## Judging a theoretical speculation by data

*January 2, 2008 at 8:30 am* *
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It strikes me that using theoretical priors to evaluate the importance of a discovery is, to a certain extent, putting the cart before the horse. Canonically, we would like to collect data *impartially*, and then confront our hypotheses with those data. Ideally, we would place all hypotheses on an equal footing (which is one reason why null-hypothesis tests are bad), and let the data tell us which ones to discard.

We all know that HEP does not work that way, not quite. First, there are so many facts that we need to agglomerate them in some quantitative way. The chi-squared or likelihood tests based on precision electroweak measurements (see the “blue-band” plot below) or the constraints on the unitary matrix from key measurements in the flavor sector are good examples of this. Furthermore, our hypotheses are really models and theories, some more speculative, some less, which are already based on a chain of reasoning and experimental results, and rarely can be rejected with just a few more data. (There are exceptions, though – the non-observation of a SM-like Higgs boson with a mass below 150 GeV would be very bad for minimal low-energy supersymmetry.) So there is a huge difference between overthrowing the standard model, and ruling out the theory of universal extra dimensions (attractive though it may be). We expect one to (continue to) succeed, and the other we hope to succeed, but expect to fail. As a community, we have our “priors” as to which theory is more likely to be correct.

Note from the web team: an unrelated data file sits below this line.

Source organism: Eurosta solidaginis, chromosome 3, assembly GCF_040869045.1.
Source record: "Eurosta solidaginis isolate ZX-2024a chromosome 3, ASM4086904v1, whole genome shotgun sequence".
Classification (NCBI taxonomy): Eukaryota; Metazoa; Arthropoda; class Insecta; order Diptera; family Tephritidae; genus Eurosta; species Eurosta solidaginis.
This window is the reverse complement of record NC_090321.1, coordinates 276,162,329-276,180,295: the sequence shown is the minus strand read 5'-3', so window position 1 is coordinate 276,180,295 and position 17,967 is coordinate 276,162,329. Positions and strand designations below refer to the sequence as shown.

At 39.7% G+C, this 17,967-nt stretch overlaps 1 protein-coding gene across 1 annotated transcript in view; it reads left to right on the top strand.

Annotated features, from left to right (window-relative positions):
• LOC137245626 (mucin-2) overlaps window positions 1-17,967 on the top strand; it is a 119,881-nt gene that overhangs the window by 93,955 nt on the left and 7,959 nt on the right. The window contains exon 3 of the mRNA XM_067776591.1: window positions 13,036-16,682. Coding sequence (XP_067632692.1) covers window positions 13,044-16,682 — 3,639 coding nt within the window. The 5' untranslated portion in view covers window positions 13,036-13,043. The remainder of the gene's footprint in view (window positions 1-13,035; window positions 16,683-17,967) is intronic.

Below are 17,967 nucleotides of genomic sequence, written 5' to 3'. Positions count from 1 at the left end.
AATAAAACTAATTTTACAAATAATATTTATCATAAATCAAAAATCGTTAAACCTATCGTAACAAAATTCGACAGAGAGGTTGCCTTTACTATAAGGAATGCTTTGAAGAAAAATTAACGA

To take the step of constructing a function which represents these priors and using it to place numbers on discoveries, or *potential* discoveries, goes well beyond common practice or thinking. It seems to me like an unwanted and perhaps dangerous feed-back loop. It supposes that we can quantify the very things that we can’t anticipate by the level at which we can’t anticipate them. Since this is clearly impossible, we should substitute deviation from our priors for how successfully an experiment guides us to a better understanding. Aside from overlooking the role played by measurement, this approach would not have helped us to overcome the quagmire of the Bootstrap Model (a.k.a. particle democracy) or to move from Regge Theory to quantum field theory, and ultimately, to QCD.

I do believe strongly in searching for new physics (deviations from the standard model) in a way that is broad and unfettered by theoretical prejudice, so I am sympathetic to many of Bruce’s ideas. But I don’ think we can quantify our potential results in the manner he has suggested.

Entry filed under: Particle Physics.

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